This in turn meant he was not prepared to back down on that error and support a full lockdown as he was being advised to do. Failing completely to comprehend the seriousness of the situation, instead, he continued to flout the social distancing measures, discouraged people from wearing a face mask and, as the number of deaths inevitably grew, tried to bully medical officials into falsifying the figures to make it look like he was right all along and briefed against leading experts in the field such as the highly respected, award-winning virologist and NIH Director, Dr Anthony Fauci, who had previously advised several other presidents.

Trump really was now posing as more expert than the experts - the inevitable consequence of his narcissistic personality.

And his supporters, many of whom had come to believe he was a divinely inspired messianic figure, fighting a Satanic paedophile ring running the 'deep state', with the pandemic 'hoax' all part of their plot, believed him!

Consequently, this divided Americans along party-political lines and social distancing and wearing a face-mask became political acts and Republican election rallies became super-spreader events, as did church services held by evangelical Christian groups now firmly in the Trump camp on the issue. With opinion polls showing that evangelical Christians were amognst the least concerned for the health and welfare of others, it was hardly surprising that these supposedly 'pro-life' conservatives were keen to place their own freedom from even mild inconvenience above the lives of others.

As a direct consequence of that initial blunder and Trump's subsequent inability to admit he was wrong and that his scientific advisers really did know better than he did, America has had the worst pandemic of every other nation, with 25% of global deaths being American and a peak of new cases by early January 2021 of over 250,000 cases a day, and a daily death-toll which exceeded that of 9/11 and Pearl Harbour. In measures to contain the pandemic and treat the victims, America under Trump performed worse than most third-world economies with minimal standards of health care.

Along with Trump's demonisation of science and attacks on the integrity of any experts who disagreed with him or who pointed out that things in Trump's America were far from great, came a demonisation of intellectuals generally. They challenged Trump's and his growing cult's view of himself as the authority on just about everything, so needed to be taken down and put in their place. Aditionally, Republican's were becoming desperate for scapegoats to blame. Consequently, a wide gap opened up between Republican and Democrats in their perception of the place of higher education:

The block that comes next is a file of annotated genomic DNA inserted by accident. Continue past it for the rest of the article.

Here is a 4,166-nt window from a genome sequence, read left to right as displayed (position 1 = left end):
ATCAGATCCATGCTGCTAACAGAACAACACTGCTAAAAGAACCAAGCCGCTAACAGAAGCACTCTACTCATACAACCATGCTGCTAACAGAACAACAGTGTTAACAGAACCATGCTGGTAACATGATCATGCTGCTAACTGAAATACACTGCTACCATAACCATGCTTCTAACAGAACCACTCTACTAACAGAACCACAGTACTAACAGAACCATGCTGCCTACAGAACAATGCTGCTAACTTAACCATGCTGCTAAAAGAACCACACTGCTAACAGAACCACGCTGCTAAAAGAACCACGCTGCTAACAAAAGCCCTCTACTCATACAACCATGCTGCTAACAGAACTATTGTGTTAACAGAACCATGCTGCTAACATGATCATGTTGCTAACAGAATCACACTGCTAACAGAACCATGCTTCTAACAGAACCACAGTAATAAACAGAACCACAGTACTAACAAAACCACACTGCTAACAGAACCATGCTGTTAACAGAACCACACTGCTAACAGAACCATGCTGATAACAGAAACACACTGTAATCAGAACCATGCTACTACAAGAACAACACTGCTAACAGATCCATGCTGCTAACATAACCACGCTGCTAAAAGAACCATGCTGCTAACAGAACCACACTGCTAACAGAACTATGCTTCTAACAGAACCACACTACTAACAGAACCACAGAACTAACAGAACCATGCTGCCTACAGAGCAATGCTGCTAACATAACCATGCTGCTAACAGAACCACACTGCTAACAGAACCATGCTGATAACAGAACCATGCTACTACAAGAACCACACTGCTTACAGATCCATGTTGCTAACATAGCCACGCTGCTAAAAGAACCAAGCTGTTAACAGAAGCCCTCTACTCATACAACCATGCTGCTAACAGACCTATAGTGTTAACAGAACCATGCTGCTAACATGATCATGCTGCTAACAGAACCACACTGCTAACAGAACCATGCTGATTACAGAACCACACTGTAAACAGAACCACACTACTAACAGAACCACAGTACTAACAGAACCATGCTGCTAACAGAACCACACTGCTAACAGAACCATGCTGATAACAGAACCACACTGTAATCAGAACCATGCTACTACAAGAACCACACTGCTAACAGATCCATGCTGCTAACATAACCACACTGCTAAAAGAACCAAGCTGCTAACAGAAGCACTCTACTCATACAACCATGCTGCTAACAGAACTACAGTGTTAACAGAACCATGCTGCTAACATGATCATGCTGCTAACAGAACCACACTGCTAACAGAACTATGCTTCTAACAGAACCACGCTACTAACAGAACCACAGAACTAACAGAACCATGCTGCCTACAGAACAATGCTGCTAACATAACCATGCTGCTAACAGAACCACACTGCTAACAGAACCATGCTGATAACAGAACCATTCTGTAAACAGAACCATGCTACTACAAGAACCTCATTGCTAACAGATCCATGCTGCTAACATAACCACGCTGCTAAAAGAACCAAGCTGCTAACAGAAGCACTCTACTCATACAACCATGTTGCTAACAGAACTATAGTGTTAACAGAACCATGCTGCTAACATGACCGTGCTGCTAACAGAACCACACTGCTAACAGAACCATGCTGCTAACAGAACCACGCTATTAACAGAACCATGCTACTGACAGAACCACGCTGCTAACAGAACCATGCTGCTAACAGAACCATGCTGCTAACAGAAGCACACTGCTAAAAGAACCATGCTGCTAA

Between 2015 and 2017, the share of Republicans who said colleges and universities were having a negative effect on the way things were going in the U.S. rose from 37% to 58%, even as around seven-in-ten Democrats continued to say these institutions were having a positive effect.
Along with the rejection of the news coming from the leading news agencies and news media which was contradicting Trump's preferred view of the world and America's place in it, came a growth in sources of 'alternative facts' and of the influence of those sources. News media that told the truth was attacked and branded as 'fake news' while the real fake news was held up as truth. Consequently, America became polarised in it's sources with each side having its own facts. Republicans overwhelmingly turned to the right-wing disinformation channel, Fox News, for their information whilst Democrats turned to mainstream channels such as CNN.
Some of the media organizations Trump criticized most vocally saw the biggest increases in GOP distrust over time. The share of Republicans who said they distrusted CNN rose from 33% in a 2014 survey to 58% by 2019. The proportion of Republicans who said they distrusted The Washington Post and The New York Times rose 17 and 12 percentage points, respectively, during that span.

In addition to their criticisms of specific news outlets, Republicans also questioned the broader motives of the media. In surveys fielded over the course of 2018 and 2019, Republicans were far less likely than Democrats to say that journalists act in the best interests of the public, have high ethical standards, prevent political leaders from doing things they shouldn’t and deal fairly with all sides. Trump’s staunchest GOP supporters often had the most negative views: Republicans who strongly approved of Trump, for example, were much more likely than those who only somewhat approved or disapproved of him to say journalists have very low ethical standards.
With both sides believing the other's sources were 'fake' the perception that 'made-up news' was a major problem in the USA became a major concern for most Americans. In the Trumpist 'post-truth' age, the other point of view could be dismissed as 'fake news' and a patently absurd opinion could be held with great confidence. This was to be a major problem in the pandemic, making it difficult to implement measures to slow the spread of the virus.